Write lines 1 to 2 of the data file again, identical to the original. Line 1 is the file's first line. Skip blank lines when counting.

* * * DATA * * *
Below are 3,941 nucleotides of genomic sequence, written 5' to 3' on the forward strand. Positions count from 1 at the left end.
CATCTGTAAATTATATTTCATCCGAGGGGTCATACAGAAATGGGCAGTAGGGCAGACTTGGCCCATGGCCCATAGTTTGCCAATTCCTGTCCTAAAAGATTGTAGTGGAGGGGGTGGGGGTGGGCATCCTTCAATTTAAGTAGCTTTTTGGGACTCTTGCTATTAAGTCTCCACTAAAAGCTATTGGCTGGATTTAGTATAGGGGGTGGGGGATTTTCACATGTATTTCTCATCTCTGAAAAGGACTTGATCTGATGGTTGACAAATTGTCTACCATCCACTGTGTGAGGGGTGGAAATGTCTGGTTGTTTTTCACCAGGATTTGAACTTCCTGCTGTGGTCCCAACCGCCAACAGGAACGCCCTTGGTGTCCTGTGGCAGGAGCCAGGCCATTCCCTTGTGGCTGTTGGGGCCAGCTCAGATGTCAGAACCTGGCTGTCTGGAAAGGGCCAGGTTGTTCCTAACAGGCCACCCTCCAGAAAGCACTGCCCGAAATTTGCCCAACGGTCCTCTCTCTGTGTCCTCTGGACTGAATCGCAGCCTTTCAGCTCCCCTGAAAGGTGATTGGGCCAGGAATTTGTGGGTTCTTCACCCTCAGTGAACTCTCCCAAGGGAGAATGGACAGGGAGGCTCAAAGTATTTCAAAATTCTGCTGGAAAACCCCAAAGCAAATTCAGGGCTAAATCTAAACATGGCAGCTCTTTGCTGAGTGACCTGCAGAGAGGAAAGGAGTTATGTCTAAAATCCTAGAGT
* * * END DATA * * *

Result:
Below are 3,941 nucleotides of genomic sequence, written 5' to 3' on the forward strand. Positions count from 1 at the left end.
CATCTGTAAATTATATTTCATCCGAGGGGTCATACAGAAATGGGCAGTAGGGCAGACTTGGCCCATGGCCCATAGTTTGCCAATTCCTGTCCTAAAAGATTGTAGTGGAGGGGGTGGGGGTGGGCATCCTTCAATTTAAGTAGCTTTTTGGGACTCTTGCTATTAAGTCTCCACTAAAAGCTATTGGCTGGATTTAGTATAGGGGGTGGGGGATTTTCACATGTATTTCTCATCTCTGAAAAGGACTTGATCTGATGGTTGACAAATTGTCTACCATCCACTGTGTGAGGGGTGGAAATGTCTGGTTGTTTTTCACCAGGATTTGAACTTCCTGCTGTGGTCCCAACCGCCAACAGGAACGCCCTTGGTGTCCTGTGGCAGGAGCCAGGCCATTCCCTTGTGGCTGTTGGGGCCAGCTCAGATGTCAGAACCTGGCTGTCTGGAAAGGGCCAGGTTGTTCCTAACAGGCCACCCTCCAGAAAGCACTGCCCGAAATTTGCCCAACGGTCCTCTCTCTGTGTCCTCTGGACTGAATCGCAGCCTTTCAGCTCCCCTGAAAGGTGATTGGGCCAGGAATTTGTGGGTTCTTCACCCTCAGTGAACTCTCCCAAGGGAGAATGGACAGGGAGGCTCAAAGTATTTCAAAATTCTGCTGGAAAACCCCAAAGCAAATTCAGGGCTAAATCTAAACATGGCAGCTCTTTGCTGAGTGACCTGCAGAGAGGAAAGGAGTTATGTCTAAAATCCTAGAGT